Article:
National Security Research Division

  • The U.S. Navy's guided-missile destroyer USS William P. Lawrence transits international waters of the South China Sea with ships from India, Japan, and the Philippines, May 5, 2019, photo by Japan Maritime Self-Defense Force

    Does Asian Security Cooperation Align with U.S. Interests?

    Key U.S. allies and partners in the Indo-Pacific have been strengthening their defense ties with regional actors over the past two decades. To what extent is this a response to the perceived threat of a rising, assertive China? And how will these new commitments affect the United States?

Blog Posts and Media Coverage

  • South Korean President Moon Jae-In (R) and Japanese Prime Minister Shinzo Abe at the G20 leaders summit in Osaka, Japan, June 28, 2019, photo by Kim Kyung Hoon/Reuters

    South Korea–Japan Tensions Complicate U.S. Efforts to Leverage Allies in Competition with China

    Sep 17, 2019

    The rapid deterioration of ties between South Korea and Japan not only undercuts America's Indo-Pacific strategy, it also increases the risks to U.S. allies and partners in the region. Just how consequential is the growing South Korea–Japan tension for U.S. strategy and what is Washington doing to address the issue?

  • People carry banners and Algerian national flags during a protest calling on President Abdelaziz Bouteflika to quit, in Algiers, Algeria, March 22, 2019, photo by Zohra Bensemra/Reuters

    African Dictators Have Been Losing Power—Some to Democratic Governments. Militaries Can Tip the Scales Toward Democracy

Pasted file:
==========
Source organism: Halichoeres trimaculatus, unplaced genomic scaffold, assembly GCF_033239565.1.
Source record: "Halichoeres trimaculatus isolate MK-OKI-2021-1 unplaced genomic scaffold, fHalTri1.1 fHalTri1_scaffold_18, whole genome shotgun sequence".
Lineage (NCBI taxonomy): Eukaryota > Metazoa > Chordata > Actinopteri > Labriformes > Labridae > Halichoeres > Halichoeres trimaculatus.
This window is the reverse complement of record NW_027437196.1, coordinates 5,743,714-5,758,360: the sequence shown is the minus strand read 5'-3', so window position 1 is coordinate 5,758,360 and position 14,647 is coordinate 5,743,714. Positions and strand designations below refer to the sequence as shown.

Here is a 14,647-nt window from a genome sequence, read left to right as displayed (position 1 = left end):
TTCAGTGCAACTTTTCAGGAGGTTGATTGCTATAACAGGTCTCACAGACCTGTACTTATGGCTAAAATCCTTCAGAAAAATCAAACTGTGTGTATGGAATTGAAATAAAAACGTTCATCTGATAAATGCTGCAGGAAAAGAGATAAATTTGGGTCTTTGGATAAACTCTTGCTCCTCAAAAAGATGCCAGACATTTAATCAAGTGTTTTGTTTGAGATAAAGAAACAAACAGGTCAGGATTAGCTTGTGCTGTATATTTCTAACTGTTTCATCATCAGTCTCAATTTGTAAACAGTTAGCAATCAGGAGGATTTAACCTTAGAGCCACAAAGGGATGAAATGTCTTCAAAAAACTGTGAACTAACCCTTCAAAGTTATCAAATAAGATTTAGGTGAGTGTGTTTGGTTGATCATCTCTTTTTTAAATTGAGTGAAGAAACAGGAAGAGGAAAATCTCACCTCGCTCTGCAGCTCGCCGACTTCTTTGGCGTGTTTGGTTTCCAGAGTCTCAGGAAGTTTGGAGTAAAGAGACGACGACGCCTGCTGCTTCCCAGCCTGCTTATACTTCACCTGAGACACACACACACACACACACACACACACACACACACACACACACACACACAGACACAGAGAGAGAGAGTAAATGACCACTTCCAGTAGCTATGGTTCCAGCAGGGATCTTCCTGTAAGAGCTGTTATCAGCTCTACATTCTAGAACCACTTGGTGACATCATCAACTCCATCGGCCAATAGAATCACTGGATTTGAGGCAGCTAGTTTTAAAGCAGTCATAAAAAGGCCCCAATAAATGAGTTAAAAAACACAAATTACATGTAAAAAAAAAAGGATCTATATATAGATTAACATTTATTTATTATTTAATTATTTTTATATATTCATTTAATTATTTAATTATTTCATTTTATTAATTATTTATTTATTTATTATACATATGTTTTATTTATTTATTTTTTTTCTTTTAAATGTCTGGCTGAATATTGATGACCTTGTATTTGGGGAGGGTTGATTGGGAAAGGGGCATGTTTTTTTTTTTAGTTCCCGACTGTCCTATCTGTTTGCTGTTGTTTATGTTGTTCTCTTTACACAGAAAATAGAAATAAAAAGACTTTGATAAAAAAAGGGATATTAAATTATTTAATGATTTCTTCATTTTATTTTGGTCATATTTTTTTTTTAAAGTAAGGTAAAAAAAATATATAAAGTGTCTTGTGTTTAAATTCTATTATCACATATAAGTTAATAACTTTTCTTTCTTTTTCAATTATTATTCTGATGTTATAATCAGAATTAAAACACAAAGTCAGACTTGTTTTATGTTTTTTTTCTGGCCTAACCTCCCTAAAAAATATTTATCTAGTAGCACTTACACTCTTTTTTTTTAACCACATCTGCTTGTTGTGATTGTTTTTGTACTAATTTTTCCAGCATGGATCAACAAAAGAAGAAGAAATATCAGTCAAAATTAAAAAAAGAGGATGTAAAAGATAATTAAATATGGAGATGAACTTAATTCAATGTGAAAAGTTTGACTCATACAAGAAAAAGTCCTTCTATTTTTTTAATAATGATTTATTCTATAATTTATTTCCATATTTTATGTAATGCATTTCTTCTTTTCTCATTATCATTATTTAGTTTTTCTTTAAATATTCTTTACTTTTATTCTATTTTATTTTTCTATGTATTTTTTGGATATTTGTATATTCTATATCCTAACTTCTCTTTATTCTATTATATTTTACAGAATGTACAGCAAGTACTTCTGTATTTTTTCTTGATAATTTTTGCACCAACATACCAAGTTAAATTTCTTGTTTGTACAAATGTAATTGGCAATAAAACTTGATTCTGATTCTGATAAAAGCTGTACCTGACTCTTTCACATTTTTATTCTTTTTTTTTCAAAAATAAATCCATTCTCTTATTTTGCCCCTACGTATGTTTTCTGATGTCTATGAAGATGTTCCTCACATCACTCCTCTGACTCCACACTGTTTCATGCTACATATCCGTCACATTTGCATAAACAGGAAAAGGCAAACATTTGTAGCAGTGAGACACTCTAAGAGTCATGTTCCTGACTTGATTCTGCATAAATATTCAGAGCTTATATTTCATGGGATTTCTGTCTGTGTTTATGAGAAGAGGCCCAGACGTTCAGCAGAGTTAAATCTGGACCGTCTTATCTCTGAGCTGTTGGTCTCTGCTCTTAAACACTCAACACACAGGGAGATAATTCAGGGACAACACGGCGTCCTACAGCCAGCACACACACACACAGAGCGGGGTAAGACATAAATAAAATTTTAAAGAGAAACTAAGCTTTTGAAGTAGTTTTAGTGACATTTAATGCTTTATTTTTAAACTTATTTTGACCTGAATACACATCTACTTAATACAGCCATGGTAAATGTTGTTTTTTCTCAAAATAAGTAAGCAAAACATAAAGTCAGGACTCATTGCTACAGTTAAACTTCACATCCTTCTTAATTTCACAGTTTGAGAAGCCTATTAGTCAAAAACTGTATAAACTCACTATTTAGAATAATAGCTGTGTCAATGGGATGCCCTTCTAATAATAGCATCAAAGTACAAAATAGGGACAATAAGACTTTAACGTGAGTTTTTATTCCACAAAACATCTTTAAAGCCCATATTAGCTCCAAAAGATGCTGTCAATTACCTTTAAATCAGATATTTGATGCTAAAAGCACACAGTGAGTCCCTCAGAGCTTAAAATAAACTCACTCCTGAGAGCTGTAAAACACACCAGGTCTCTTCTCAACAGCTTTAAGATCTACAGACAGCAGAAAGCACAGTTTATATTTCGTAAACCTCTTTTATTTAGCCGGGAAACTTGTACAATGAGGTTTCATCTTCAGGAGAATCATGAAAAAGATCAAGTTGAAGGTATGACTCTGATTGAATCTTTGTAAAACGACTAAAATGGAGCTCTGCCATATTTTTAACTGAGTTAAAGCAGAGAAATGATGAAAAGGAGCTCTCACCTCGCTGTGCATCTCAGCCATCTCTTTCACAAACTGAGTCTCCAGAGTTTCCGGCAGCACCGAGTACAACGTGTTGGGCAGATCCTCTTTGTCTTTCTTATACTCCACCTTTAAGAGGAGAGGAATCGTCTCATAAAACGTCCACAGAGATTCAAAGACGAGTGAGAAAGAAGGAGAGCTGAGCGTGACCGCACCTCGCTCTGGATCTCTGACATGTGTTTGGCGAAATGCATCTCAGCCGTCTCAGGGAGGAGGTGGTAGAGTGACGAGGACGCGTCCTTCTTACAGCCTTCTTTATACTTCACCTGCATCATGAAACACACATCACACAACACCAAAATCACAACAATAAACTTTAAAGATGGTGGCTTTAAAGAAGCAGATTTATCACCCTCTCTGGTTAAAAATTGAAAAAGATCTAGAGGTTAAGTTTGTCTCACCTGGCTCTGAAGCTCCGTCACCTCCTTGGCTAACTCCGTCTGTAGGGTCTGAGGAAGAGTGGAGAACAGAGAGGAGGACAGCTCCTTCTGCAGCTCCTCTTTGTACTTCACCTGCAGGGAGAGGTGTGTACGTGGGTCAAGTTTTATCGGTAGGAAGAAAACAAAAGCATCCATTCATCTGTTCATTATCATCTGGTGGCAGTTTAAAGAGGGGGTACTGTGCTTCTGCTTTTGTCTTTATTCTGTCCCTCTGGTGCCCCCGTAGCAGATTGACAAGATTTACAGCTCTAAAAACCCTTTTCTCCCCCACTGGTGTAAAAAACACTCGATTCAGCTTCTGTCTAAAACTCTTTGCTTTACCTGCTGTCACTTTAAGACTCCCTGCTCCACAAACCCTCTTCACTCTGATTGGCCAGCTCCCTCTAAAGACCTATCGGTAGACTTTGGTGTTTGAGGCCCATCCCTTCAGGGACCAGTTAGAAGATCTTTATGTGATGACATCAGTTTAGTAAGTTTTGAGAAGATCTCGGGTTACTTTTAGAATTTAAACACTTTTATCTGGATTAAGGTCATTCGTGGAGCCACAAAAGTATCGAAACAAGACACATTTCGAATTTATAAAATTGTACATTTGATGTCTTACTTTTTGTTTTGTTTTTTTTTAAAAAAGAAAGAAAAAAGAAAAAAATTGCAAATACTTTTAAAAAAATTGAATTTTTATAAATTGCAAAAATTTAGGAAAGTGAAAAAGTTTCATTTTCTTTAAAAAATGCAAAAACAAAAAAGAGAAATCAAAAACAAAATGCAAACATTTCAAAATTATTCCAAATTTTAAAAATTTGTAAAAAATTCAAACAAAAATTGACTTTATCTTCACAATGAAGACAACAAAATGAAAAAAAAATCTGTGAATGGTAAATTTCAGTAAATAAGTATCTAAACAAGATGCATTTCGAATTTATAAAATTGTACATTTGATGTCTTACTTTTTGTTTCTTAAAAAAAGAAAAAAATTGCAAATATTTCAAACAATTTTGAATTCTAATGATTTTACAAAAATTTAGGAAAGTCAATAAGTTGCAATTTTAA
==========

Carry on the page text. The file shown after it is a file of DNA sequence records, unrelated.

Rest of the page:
Sep 16, 2019

    Africa's security forces most often make headlines when they commit atrocities, crack down on protesters, or seize power in coups. But Africa's troops can also contribute to democracy and peace when they lay down their arms or refuse orders to turn their guns against the people.

  • An Israeli soldier stands guard under an Israeli national flag in the Jordan Valley near the Jewish settlement of Maale Efrayim, January 2, 2014, photo by Ronen Zvulun/Reuters

    Israel’s War with Iran May Be Going Too Far

    Sep 16, 2019

    Israel has a right to defend itself from Iranian threats to its country. American leaders should consider balancing support for Israel's efforts to counter Iran with firm redlines about activities negatively impacting American interests.

  • The Maute group stronghold with an ISIS flag in Marawi City, in southern Philippines, May 29, 2017, photo by Erik De Castro/Reuters

    Southeast Asia Loves ISIS, but Is the Feeling Mutual?

    Sep 16, 2019

    As the ISIS core in Iraq and Syria attempts to rebuild, Baghdadi and his lieutenants will have to make difficult decisions about where to allocate resources. Now that the caliphate is gone and ISIS must transform into an insurgency, the largely untested lands of Southeast Asia may yield rich rewards.

  • U.S. Marines hold military drills during Fourth of July Independence Day celebrations in Washington, D.C., July 4, 2019, photo by Joshua Roberts/Reuters

    Americans Have Faith in the Military, but They Don't Understand It

    Sep 13, 2019

    The American military is a central element of U.S. power and history, dominates discretionary spending, and remains the country's most trusted institution. Despite these factors, it is peripheral to the daily life of most citizens. As a result, the nation's most expensive and trusted institution is remote from the population that provides the people and money essential to its existence.

  • Artificial Intelligence, Graphical User Interface, photo by kontekbrothers/Getty Images

    A Code of Conduct for AI in Defense Should Be an Extension of Other Military Codes

    Sep 11, 2019

    An AI code of conduct for defense should look a lot like all other defense codes of conduct. A global society that would create the Geneva Convention is a society that believes in a moral code for warfare, and this same moral code could extend into its weaponized algorithms.

Recent Publications